Some of the differences between the two parties reflect rival views on how best to help the economy. Democrats have focused on measures that could spur growth in jobs immediately through temporary tax and spending measures. Republicans have focused on permanent changes to the tax code and trade deals, which they believe could have a larger impact on the economy in the long run.
Despite the defections on the Democratic side, there are signs that Republicans are worried about Obamas jobs message and his aggressive use of the bully pulpit. Contrary to this summer, during the heated debt-limit negotiations, GOP lawmakers have softened some of their rhetoric, noting they want to find common ground with the White House on Obamas jobs bill.
For example, the House will vote next week on the 3 percent withholding rule. GOP leaders have pointed out that Obama included repealing this mandate in his jobs plan. However, House Republicans have refused to allow a vote on the presidents entire proposal a fact that Obama has cited in speeches.
Obama and congressional Republicans worked this month to pass three long-stalled trade agreements, but the bipartisanship has not lingered.
After Obama called Speaker John Boehner (R-Ohio) to congratulate him on the passage of the trade pacts, Boehner chastised him for suggesting Republicans dont have a jobs plan, according to a readout of the testy 10-minute call released by the Speakers office.
Days later in North Carolina, Obama mocked Republicans for not approving his entire jobs proposal.
Maybe they just couldnt understand the whole thing all at once, Obama said during an address in Asheville, N.C.
So were going to break it up into bite-size pieces so they can take a thoughtful approach to this legislation, Obama said earlier this week.
IMHO, most of them are up for re-election in 2012 and 2014. Besides Michael Bennet (Colo.) and Al Franken (Minn.), who isn't?
Franken is up for 2014. Pardon me.
Ho! Ho! My rat senator (Menendez) is on the list. There is hope here in NJ. I do wish however that pubs would publicize exactly how much the rich can really help here....how much is an additional 5 or 10% tax on the rich and how mmany $$$$ does that come to? It is my understanding that even if you take ALL the money from millionaires it wouldn’t amount to that much. Anyone know?
I’m shocked that these good Democrats oppose Obama.
Is it true that on Obama’s recent trip to North Carolina and Virginia, that the local Democrat congressmen didn’t want to be see with him? Obama and his boys don’t have the political skills to keep their party in line.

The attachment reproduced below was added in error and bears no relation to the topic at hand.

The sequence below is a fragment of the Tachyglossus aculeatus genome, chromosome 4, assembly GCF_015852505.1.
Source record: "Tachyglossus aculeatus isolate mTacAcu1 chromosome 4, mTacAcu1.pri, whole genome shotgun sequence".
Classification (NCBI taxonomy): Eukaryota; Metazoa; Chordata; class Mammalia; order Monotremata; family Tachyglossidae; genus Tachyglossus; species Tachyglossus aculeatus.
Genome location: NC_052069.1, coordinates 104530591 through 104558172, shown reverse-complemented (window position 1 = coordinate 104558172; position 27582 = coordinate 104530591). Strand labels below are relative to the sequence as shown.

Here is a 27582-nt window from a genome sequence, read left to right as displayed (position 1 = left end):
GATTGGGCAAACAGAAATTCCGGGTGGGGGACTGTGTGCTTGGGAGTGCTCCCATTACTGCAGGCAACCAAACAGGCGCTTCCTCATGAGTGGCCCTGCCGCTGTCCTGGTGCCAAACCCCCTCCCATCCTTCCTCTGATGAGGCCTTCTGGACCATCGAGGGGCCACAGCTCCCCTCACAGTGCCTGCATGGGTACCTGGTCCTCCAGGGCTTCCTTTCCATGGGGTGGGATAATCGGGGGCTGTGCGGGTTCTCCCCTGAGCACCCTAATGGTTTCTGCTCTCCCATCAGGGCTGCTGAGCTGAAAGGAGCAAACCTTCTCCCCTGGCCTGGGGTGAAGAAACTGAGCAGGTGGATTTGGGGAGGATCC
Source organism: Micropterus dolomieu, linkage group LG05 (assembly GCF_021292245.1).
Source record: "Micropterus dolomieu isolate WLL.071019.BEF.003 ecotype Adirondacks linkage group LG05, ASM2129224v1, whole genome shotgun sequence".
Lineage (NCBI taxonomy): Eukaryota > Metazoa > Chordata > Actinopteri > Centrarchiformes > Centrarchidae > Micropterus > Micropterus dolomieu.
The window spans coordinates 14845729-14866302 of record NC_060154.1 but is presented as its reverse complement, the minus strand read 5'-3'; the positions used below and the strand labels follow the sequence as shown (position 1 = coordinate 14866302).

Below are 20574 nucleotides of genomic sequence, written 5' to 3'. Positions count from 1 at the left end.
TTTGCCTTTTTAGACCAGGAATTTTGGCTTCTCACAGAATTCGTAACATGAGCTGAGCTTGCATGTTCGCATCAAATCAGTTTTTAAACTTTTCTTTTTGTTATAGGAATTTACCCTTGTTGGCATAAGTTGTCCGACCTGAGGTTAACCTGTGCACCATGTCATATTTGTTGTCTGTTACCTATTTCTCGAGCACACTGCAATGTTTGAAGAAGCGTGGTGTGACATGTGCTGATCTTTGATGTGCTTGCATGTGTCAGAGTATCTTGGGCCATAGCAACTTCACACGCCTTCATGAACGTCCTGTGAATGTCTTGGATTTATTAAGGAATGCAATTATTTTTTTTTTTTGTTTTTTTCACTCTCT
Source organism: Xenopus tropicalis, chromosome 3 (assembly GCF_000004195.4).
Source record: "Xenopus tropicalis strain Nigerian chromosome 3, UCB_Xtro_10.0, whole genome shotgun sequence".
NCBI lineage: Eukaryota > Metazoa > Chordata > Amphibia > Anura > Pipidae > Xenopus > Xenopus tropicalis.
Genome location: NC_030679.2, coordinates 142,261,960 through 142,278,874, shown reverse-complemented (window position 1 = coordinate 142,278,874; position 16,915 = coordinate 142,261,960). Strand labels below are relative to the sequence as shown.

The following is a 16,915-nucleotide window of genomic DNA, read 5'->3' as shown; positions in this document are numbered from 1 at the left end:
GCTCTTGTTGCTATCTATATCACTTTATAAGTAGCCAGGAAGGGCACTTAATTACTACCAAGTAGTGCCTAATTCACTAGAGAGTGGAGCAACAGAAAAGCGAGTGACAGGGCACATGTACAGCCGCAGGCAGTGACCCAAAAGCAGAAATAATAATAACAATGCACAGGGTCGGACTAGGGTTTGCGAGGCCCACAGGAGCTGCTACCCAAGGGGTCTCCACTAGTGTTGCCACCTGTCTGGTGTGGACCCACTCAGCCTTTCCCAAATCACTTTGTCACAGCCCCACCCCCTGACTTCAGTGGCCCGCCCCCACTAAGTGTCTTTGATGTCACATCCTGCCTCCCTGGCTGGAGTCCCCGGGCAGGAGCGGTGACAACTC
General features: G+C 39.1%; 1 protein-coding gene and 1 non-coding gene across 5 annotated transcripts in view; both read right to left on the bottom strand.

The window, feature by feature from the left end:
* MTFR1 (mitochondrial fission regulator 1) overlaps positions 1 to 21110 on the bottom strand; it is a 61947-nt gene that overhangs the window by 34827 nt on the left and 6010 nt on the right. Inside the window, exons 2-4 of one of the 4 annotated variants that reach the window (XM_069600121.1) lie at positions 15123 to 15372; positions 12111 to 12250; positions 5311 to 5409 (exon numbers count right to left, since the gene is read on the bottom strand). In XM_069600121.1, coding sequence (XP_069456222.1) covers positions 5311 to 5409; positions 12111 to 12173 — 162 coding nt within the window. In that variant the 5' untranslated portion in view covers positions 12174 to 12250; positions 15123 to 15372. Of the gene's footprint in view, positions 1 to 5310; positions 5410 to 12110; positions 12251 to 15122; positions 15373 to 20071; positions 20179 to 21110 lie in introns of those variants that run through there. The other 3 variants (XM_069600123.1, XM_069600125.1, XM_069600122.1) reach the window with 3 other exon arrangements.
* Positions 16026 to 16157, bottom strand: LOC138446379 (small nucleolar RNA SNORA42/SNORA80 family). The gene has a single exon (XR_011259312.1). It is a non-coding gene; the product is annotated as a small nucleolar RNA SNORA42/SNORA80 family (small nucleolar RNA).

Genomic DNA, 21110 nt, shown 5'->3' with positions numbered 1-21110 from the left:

How can this be?
MSNBC told my left-leaning friends that the EVIL Republicans were holding up the jobs bill! And they believed it.
Whenever Menendez does not vote along with Lautenberg something is fishy is going on.
Oh right! up for election next year. How many of those cRats voted different from their other cRat of the same state ?
From Zero Hedge:
“This Weeks Reports: 3Q Real GDP Expected to Grow at +2.5%! (Or Is It Down -5.5%?), Case-Shiller Up +0.2%! (Or Is It Down -0.8%?)
Using the old definition of CPI, real GDP actually fell 5.5% in Q3.
Both Minn Dems defected, Machin voted opposite of Rockefeller, Bennet opposite of Col. Dem Udall,
What is the message in Minn?
Yeah...as in running away.
Baraq will be a lonely boy on the 2012 campaign trail.
Only Dems in the most absolutely whackjob liberal districts will dare appear with him.
Bachman no doubt is having a real effect there. And the huge move against the unions in WI is not helping Al either.
Herman Cain has a plan that will open up millions of jobs from the ground up. He says drill here, and drill now. And here is why Herman Cain is right!
Prof. Terry J Lovell
Simple....its’ called “UP FOR RE-ELECTION”.
Here’s a few Dem Senators up for re-election in 2014: Tim Johnson (SD), Max Bacus (MT), Mary Landrieu (LA), Mark Begich (AK), Jeanne Shaheen (NH), and Kay Hagen (NC).
In 2014, 20 Dems will be up for re-election, but only 13 Reps.
(In 2012, 23 Dems will be up for re-election, but only 10 Reps.)
“Defections by Senate Dems hamper Obama’s message on jobs”
“Defections by Senate Dems put the lie to Obama’s message on jobs”